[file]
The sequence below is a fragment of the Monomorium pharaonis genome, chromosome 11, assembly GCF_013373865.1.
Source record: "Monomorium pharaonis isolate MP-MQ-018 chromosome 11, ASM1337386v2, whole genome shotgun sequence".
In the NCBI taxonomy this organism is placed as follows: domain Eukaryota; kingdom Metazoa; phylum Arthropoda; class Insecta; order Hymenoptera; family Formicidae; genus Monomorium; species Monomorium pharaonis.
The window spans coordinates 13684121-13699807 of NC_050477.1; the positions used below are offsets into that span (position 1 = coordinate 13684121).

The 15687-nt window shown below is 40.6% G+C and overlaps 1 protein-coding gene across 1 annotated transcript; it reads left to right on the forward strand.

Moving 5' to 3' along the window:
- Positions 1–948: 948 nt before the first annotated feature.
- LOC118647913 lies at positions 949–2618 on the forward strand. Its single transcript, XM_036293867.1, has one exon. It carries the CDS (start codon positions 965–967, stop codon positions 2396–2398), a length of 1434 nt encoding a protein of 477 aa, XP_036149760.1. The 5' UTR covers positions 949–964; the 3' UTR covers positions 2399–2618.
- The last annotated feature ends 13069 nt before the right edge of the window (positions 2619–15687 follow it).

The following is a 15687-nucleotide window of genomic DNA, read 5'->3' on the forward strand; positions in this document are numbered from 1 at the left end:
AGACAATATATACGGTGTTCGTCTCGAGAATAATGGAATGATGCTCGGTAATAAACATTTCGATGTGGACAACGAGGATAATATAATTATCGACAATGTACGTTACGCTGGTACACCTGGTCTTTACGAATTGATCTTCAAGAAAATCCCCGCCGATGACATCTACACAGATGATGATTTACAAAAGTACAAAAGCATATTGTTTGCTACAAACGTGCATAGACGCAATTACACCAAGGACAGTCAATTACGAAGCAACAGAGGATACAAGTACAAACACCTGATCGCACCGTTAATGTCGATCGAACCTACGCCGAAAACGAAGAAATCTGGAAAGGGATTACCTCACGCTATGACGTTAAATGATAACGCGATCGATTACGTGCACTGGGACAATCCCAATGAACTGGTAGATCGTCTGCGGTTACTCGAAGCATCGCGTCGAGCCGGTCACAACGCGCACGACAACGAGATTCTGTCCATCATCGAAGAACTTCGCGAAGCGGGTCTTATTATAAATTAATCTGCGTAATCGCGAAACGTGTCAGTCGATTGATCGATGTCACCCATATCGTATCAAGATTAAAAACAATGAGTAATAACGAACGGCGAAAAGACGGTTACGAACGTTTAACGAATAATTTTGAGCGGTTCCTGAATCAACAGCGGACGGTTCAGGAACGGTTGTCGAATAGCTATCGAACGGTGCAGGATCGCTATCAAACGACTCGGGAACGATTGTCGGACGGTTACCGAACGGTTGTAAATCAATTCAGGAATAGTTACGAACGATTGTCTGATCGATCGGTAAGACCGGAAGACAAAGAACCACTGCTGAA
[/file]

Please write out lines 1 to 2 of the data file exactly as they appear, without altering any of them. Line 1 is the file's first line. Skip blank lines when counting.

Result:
The sequence below is a fragment of the Monomorium pharaonis genome, chromosome 11, assembly GCF_013373865.1.
Source record: "Monomorium pharaonis isolate MP-MQ-018 chromosome 11, ASM1337386v2, whole genome shotgun sequence".